At Baselworld 2015 Tudor presented a new version of their phenomenally successful Pelagos in matte blue, as well as a ‘MK II’ (so to speak) version of the first black model, about which I wrote (and compared with the first Black Bay), here.
Last year there were rumours about a new movement for the Black Bay and/ or Pelagos, so there was a ripple of anticipatory excitement when Baselworld hit.
With thanks to The Hour Glass (Sydney) I recently had the opportunity to see some of Tudor’s new releases for this year, including the new Pelagos.
Firstly, these new 42mm satin-finished titanium cased models have a Monobloc middle case, screw-down stainless steel case back, triple waterproof system and anti-reflective crystal.
The new colours are Ref 25600TN (black) and Ref 25600TB (blue), and the COSC-certified (as it says on the dial) movement MT5612 movement has a silicon hairspring and a 70-hour power reserve. What it replaces is the ever-popular and reliable ETA 2824-2. This is great for those for whom the movement is important but perhaps not so important for those for whom it is not a deal maker or breaker.
Perhaps more important for many who liked the design of the Pelagos above all are the tweaks that have been made in this area.
This brings us to the new lines of text on the dial, which is now a ‘five-liner’, as opposed to the previous two lines, but first – colour.
Blue. That has been the biggest talking point. Blue diving watches aren’t new, blue watches for Tudor are not new, but the type of blue used in this one has proven to be somewhat divisive, as when photographed, the tone is quite bright indeed.
I am a fan of the first black one, and when I first saw the photos of the blue I wasn’t convinced that I’d like it ‘in the metal’. Now, after having seen it, the blue is slightly more muted than it appears in photos, but it is still a rather bold colour and not for everyone, especially on the blue rubber strap. It isn’t unattractive, but it’s probably down to a matter of individual taste with this particular shade.
The lines on the new dial are the other major talking point. Í am of the ‘less is more’ school of thought when it comes to descriptions on dials, and prefer the earlier version. This doesn’t feel cluttered as such, but much of the text seems unnecessary, and to my mind at least, subtracts from the previous clean dial design. I can see the point of mentioning COSC, but ‘Pelagos’ less so.
As is also clearly signposted on the dial, the new Pelagos is also rated to 500m. It also has a helium escape valve. For those unfamiliar with this, here is a note from #thewatchnerd, who is a diver.
“Helium is only for saturation diving. That is when divers live in a chamber and make dives from there. They are constantly breathing special mixes of gases under extreme pressure. For example, in a chamber at 90m / 280ft, breathing are would be impossible. The very oxygen we need to fuel our cells would kill us (oxygen is toxic above a partial pressure of 1.6 – it’s normally 0.21 at the surface). At 90m, there are an additional nine atmospheres of pressure, so the amount of oxygen wishing the breathing mix needs to be reduced. It could just be replaced by nitrogen, but that causes other issues so they replace the O2 with helium, or even hydrogen.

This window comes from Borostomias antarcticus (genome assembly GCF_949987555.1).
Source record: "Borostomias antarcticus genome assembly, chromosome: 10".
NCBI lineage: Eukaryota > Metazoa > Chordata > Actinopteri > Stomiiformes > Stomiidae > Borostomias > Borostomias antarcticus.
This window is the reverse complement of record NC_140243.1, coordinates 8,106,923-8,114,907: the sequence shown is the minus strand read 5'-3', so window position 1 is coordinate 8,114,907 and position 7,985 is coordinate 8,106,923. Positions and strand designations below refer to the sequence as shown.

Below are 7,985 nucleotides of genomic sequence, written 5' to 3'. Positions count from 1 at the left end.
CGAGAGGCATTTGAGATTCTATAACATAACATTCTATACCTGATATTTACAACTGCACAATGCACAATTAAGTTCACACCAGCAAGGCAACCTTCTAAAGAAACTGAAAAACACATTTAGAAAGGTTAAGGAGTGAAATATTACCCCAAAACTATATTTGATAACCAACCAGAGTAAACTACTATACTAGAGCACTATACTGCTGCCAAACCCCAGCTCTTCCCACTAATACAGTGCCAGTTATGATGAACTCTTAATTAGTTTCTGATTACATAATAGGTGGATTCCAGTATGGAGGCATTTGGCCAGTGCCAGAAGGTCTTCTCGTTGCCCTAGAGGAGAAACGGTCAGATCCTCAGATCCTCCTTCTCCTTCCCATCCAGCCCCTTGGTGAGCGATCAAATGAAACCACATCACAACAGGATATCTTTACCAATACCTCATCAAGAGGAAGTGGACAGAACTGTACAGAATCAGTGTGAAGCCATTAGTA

Because the diver lives in a saturated environment, everything s/he wears/ uses is at the same pressure all the time. Helium is a tiny atom. It seems to be able to seep through seals and into watch cases. That’s not really a problem – in fact, it may even be an advantage outside the chamber when diving, but as the divers end their series of dives, and the chamber is raised, things change…
As the chamber is raised, the pressure drops. While this may take many many hours and even days, the pressure is slowly brought back to atmospheric. And as that happens, everything that was under ten atmospheres of pressure begins to expand. That includes those little helium molecules within the watch case.
Towards the end of decompression, as the pressure goes from three, to two, to one atmosphere, the pressure change is at its most extreme. Going from 10 to 9 is an 10% change. But going from 3 to 2 is 33% decrease. From 2 to 1 the pressure effectively halves, and so the Helium in the watch case expands at increasing rates.
There’s a chance that, as the gases expand, they can blow the crystal or cause other damage. So the He release valve allows these built up, expanding gases to vent.”
The blue rubber strap is quite striking because it is same(ish) blue but the bracelet, in titanium, is worth noting. It is light, strong, not as susceptible to scratches as stainless steel, and perhaps the highlight – the strap adjustment mechanism is beautifully simple and smooth. It is patented, with a spring-loaded clasp that allows quick micro-adjustments, even under water. At its max, it can expand up to 25mm. Of course the rubber strap also has an extension system.
This is a diver, so the lume must be addressed. The Pelagos has a ceramic unidirectional bezel with injected (blue) Super-LumiNova.
Another change is the missing (lumed) hour marker at 3 o’clock, which on the original model, stuck out next to the datewindow. Whether this is a pro or a con is a matter of personal preference, I don’t mind either, but am aware that there have been some strong preferences articulated about this.
In time the Pelagos, whether MKI or MKII, may well be considered as an excellent example of a modern sports watch at an affordable price point. Black or blue is down to individual taste and whether you want a watch that is more discreet or makes its presence known. However, what will be interesting to see is how the different versions endure in relation to each other, and which will be seen by enthusiasts as the more ‘preferable’ option. Will movement be king? Or design?
Meanwhile, if you are interested in getting one, the Australian RRP is $5,250.